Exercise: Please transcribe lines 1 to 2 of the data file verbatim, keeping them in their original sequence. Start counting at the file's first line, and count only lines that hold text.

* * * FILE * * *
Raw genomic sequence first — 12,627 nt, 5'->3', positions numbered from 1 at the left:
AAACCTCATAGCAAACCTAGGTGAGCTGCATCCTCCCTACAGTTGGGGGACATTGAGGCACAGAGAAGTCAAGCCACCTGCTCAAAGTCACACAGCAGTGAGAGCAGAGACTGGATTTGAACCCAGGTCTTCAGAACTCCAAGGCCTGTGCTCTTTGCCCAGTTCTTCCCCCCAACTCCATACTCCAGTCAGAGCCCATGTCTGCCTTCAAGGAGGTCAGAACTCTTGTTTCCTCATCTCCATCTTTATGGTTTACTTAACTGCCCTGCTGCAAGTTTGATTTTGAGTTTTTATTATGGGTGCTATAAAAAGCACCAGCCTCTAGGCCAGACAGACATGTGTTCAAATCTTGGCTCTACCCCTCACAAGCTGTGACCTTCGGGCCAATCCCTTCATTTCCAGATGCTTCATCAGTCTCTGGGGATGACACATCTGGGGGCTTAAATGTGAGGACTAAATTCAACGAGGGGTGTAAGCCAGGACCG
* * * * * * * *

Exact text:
Raw genomic sequence first — 12,627 nt, 5'->3', positions numbered from 1 at the left:
AAACCTCATAGCAAACCTAGGTGAGCTGCATCCTCCCTACAGTTGGGGGACATTGAGGCACAGAGAAGTCAAGCCACCTGCTCAAAGTCACACAGCAGTGAGAGCAGAGACTGGATTTGAACCCAGGTCTTCAGAACTCCAAGGCCTGTGCTCTTTGCCCAGTTCTTCCCCCCAACTCCATACTCCAGTCAGAGCCCATGTCTGCCTTCAAGGAGGTCAGAACTCTTGTTTCCTCATCTCCATCTTTATGGTTTACTTAACTGCCCTGCTGCAAGTTTGATTTTGAGTTTTTATTATGGGTGCTATAAAAAGCACCAGCCTCTAGGCCAGACAGACATGTGTTCAAATCTTGGCTCTACCCCTCACAAGCTGTGACCTTCGGGCCAATCCCTTCATTTCCAGATGCTTCATCAGTCTCTGGGGATGACACATCTGGGGGCTTAAATGTGAGGACTAAATTCAACGAGGGGTGTAAGCCAGGACCG